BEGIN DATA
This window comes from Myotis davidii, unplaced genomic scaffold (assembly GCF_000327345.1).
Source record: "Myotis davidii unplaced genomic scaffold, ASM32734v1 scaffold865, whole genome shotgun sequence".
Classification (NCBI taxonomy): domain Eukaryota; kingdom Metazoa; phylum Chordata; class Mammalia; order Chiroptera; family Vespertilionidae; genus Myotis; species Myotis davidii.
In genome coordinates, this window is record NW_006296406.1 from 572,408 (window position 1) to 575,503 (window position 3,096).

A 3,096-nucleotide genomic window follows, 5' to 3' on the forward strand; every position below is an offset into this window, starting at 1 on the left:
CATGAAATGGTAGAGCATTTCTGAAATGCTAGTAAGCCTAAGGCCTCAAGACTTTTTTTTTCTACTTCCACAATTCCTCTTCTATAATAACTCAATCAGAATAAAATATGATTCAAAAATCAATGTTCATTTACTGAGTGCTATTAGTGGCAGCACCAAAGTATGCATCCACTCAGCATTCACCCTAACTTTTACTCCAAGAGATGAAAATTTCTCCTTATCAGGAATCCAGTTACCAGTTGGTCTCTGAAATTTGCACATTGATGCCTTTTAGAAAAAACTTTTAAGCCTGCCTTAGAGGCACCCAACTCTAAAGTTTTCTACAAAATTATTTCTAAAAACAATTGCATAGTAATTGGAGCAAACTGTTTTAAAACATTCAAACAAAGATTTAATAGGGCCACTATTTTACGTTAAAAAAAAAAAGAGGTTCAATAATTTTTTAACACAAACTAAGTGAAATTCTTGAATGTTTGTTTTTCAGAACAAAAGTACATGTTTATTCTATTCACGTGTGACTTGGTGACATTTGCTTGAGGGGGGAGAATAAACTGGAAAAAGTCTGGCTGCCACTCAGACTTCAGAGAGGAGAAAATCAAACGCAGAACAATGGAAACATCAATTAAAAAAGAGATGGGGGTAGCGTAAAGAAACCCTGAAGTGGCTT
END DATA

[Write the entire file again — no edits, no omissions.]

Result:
This window comes from Myotis davidii, unplaced genomic scaffold (assembly GCF_000327345.1).
Source record: "Myotis davidii unplaced genomic scaffold, ASM32734v1 scaffold865, whole genome shotgun sequence".
Classification (NCBI taxonomy): domain Eukaryota; kingdom Metazoa; phylum Chordata; class Mammalia; order Chiroptera; family Vespertilionidae; genus Myotis; species Myotis davidii.
In genome coordinates, this window is record NW_006296406.1 from 572,408 (window position 1) to 575,503 (window position 3,096).

A 3,096-nucleotide genomic window follows, 5' to 3' on the forward strand; every position below is an offset into this window, starting at 1 on the left:
CATGAAATGGTAGAGCATTTCTGAAATGCTAGTAAGCCTAAGGCCTCAAGACTTTTTTTTTCTACTTCCACAATTCCTCTTCTATAATAACTCAATCAGAATAAAATATGATTCAAAAATCAATGTTCATTTACTGAGTGCTATTAGTGGCAGCACCAAAGTATGCATCCACTCAGCATTCACCCTAACTTTTACTCCAAGAGATGAAAATTTCTCCTTATCAGGAATCCAGTTACCAGTTGGTCTCTGAAATTTGCACATTGATGCCTTTTAGAAAAAACTTTTAAGCCTGCCTTAGAGGCACCCAACTCTAAAGTTTTCTACAAAATTATTTCTAAAAACAATTGCATAGTAATTGGAGCAAACTGTTTTAAAACATTCAAACAAAGATTTAATAGGGCCACTATTTTACGTTAAAAAAAAAAAGAGGTTCAATAATTTTTTAACACAAACTAAGTGAAATTCTTGAATGTTTGTTTTTCAGAACAAAAGTACATGTTTATTCTATTCACGTGTGACTTGGTGACATTTGCTTGAGGGGGGAGAATAAACTGGAAAAAGTCTGGCTGCCACTCAGACTTCAGAGAGGAGAAAATCAAACGCAGAACAATGGAAACATCAATTAAAAAAGAGATGGGGGTAGCGTAAAGAAACCCTGAAGTGGCTT